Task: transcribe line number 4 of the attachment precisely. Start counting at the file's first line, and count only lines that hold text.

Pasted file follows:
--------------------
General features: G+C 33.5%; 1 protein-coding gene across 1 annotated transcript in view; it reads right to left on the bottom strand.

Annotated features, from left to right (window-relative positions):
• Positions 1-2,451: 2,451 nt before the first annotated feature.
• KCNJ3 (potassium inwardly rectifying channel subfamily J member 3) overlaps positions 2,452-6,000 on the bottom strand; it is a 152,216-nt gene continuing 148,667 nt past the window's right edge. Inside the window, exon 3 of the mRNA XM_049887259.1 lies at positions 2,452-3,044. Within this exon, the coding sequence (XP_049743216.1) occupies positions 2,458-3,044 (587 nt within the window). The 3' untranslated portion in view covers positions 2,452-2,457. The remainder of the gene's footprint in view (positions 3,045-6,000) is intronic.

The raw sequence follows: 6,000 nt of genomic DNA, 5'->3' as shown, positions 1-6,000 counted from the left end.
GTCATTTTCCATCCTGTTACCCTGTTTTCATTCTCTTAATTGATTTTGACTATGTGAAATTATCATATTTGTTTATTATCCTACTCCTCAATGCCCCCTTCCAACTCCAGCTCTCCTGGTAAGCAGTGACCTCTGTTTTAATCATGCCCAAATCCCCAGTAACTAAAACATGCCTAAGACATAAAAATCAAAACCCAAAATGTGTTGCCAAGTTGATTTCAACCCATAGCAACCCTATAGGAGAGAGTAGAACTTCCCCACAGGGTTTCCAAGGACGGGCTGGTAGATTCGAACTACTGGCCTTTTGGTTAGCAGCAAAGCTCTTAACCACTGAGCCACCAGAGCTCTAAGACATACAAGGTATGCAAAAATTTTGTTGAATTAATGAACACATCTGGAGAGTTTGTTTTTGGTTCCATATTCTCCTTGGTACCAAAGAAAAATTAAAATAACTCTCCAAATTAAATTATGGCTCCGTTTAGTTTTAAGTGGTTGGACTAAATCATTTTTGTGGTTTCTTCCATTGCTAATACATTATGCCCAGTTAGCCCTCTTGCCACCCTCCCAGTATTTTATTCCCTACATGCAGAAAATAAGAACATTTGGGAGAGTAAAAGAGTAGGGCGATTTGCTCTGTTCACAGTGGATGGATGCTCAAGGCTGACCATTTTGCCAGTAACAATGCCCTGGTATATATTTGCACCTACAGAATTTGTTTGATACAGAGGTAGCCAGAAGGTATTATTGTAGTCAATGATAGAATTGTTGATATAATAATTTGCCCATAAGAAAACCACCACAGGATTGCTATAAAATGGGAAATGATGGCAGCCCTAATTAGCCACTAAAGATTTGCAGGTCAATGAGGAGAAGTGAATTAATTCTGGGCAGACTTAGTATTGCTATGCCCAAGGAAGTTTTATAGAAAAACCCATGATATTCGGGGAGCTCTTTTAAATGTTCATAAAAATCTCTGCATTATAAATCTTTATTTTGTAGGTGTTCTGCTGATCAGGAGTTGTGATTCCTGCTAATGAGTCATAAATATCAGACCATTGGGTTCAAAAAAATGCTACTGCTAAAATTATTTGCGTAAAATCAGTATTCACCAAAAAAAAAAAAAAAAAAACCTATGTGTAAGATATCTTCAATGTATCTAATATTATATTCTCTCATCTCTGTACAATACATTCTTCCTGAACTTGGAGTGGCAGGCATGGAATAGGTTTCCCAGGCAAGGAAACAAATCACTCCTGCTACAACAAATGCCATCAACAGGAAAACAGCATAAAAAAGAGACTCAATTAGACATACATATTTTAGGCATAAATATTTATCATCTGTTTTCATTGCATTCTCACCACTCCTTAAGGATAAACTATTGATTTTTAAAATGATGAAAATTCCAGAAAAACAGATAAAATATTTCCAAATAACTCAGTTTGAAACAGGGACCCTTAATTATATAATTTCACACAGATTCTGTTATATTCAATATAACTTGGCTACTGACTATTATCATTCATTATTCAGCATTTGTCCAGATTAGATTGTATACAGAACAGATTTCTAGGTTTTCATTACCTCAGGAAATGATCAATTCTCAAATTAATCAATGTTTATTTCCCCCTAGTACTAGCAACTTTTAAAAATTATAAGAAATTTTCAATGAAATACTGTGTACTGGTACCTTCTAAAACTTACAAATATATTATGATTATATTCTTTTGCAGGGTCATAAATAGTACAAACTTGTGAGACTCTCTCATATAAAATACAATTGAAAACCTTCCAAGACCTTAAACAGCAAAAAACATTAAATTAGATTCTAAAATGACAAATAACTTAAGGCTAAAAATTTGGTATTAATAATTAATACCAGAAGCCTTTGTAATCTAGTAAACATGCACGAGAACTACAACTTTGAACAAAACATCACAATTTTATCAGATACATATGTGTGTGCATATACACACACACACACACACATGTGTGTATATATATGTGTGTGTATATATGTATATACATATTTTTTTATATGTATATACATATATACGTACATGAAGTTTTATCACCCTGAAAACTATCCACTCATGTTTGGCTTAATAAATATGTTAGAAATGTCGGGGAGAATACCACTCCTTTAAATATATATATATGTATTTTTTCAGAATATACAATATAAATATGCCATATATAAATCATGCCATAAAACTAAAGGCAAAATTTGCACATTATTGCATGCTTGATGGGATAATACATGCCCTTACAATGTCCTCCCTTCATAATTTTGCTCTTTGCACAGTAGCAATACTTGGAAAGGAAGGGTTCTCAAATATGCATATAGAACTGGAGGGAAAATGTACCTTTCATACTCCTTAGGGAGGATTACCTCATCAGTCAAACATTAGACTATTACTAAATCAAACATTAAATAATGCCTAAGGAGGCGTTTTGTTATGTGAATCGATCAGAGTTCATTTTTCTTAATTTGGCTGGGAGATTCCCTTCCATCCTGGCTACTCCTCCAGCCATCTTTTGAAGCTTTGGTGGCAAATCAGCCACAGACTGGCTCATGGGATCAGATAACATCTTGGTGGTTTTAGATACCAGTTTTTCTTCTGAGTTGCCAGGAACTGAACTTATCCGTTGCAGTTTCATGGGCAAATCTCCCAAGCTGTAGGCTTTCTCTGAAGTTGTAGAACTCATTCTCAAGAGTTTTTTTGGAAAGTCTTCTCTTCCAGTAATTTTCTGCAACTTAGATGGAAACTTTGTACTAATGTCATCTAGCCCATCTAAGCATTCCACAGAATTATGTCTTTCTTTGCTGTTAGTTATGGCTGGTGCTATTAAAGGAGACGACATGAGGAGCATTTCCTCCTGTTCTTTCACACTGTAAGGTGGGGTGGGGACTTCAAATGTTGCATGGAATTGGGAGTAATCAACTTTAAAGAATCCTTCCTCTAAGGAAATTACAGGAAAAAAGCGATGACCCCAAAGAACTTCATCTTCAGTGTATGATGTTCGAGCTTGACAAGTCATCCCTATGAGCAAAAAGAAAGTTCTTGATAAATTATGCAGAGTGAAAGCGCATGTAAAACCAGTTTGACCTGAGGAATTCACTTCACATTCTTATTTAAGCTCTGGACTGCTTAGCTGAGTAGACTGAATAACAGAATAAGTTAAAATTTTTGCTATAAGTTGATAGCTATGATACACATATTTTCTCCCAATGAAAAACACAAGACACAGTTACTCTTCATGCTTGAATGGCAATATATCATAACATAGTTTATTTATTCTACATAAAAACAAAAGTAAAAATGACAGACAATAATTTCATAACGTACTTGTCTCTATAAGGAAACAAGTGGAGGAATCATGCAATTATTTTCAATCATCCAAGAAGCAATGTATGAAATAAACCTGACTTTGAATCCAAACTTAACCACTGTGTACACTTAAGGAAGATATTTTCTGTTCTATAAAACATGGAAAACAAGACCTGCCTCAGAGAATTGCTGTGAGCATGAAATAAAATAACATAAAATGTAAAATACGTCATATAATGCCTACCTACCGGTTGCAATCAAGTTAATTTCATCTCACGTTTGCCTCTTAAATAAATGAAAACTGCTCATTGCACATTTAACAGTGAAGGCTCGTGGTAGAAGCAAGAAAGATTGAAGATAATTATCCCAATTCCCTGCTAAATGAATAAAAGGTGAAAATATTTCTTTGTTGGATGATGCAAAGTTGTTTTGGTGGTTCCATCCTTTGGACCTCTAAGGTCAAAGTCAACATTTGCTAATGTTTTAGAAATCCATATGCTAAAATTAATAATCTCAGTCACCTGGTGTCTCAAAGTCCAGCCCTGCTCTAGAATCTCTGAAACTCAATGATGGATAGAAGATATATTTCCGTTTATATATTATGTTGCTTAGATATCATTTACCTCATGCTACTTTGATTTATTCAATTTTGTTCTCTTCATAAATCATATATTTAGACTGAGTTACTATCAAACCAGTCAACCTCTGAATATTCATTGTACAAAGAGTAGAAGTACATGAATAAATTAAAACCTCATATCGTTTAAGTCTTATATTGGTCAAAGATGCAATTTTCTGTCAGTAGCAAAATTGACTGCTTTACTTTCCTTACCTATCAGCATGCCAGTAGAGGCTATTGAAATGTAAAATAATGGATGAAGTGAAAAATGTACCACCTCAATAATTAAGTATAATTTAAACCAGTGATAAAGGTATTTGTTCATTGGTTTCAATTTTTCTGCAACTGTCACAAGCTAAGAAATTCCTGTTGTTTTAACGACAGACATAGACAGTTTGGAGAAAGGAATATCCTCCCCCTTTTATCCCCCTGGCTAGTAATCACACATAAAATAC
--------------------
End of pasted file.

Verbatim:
• KCNJ3 (potassium inwardly rectifying channel subfamily J member 3) overlaps positions 2,452-6,000 on the bottom strand; it is a 152,216-nt gene continuing 148,667 nt past the window's right edge. Inside the window, exon 3 of the mRNA XM_049887259.1 lies at positions 2,452-3,044. Within this exon, the coding sequence (XP_049743216.1) occupies positions 2,458-3,044 (587 nt within the window). The 3' untranslated portion in view covers positions 2,452-2,457. The remainder of the gene's footprint in view (positions 3,045-6,000) is intronic.